In 1962, Diefenbaker appointed Justice Emmett Hall - also of Saskatchewan, a noted jurist and Supreme Court Justice - to Chair a Royal Commission on the national health system - the "Royal Commission on Health Services". In 1964, Justice Hall recommended the nationwide adoption of Saskatchewan's model of public health insurance.
In 1966, the Liberal minority government of Lester B. Pearson created such a program, with the federal government paying 50% of the costs and the provinces the other half. So, the adoption of healthcare across Canada ended up being the work of three men with diverse political ideals - Tommy Douglas, John Diefenbaker and Lester Pearson.The beginning of coverage
It was not until 1946 that the first Canadian province introduced near universal
health coverage. Saskatchewan had long suffered a shortage of doctors, leading to the creation of municipal doctor programs in the early twentieth century in which a town would subsidize a doctor to practice there.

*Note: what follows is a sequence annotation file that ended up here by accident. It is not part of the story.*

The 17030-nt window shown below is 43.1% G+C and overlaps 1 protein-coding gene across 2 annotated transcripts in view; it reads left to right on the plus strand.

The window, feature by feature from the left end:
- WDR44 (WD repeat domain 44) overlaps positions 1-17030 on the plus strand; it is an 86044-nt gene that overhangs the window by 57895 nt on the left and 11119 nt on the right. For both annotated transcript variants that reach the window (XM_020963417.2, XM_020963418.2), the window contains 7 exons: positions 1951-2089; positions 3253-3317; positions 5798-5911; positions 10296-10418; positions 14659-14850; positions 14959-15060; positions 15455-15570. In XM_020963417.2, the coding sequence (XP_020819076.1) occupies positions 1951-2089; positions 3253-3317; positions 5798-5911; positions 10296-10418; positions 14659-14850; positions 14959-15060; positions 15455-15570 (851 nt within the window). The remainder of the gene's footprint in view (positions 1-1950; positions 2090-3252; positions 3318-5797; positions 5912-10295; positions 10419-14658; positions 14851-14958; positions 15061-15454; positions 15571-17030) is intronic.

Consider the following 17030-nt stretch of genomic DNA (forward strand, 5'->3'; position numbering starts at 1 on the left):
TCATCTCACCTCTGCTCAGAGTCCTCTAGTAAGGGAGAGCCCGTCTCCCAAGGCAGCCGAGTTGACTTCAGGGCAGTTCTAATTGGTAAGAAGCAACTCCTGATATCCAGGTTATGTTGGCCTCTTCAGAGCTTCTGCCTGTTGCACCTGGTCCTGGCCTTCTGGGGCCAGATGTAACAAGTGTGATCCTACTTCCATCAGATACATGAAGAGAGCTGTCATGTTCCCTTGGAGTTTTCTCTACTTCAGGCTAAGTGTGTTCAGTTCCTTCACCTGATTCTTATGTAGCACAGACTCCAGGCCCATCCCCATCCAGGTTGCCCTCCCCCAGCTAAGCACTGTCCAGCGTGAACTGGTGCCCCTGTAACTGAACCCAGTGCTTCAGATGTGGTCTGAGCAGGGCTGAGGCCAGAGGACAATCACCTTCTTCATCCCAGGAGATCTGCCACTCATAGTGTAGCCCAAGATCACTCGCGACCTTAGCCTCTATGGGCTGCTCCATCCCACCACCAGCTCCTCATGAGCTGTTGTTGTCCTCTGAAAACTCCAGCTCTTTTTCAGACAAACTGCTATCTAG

Soon after, groups of communities joined to open union hospitals under a similar model. There had thus been a long history of government involvement in Saskatchewan health care, and a significant section of it was already controlled and paid for by the government. In 1946, Tommy Douglas' Co-operative Commonwealth Federation government in Saskatchewan passed the "Saskatchewan Hospitalization Act", which guaranteed free hospital care for much of the population. Douglas had hoped to provide universal health care, but the province did not have the money.
In 1950, Alberta created a program similar to Saskatchewan's. Alberta, however, created Medical Services (Alberta) Incorporated (MS(A)I) in 1948 to provide prepaid health services. This scheme eventually provided medical coverage to over 90% of the population.
In 1957, the Diefenbaker federal government passed the Hospital Insurance and Diagnostic Services Act' to fund 50% of the cost of such programs for any provincial government that adopted them. The HIDS Act outlined five conditions: public administration, comprehensiveness, universality, portability, and accessibility. These remain the pillars of the Canada Health Act.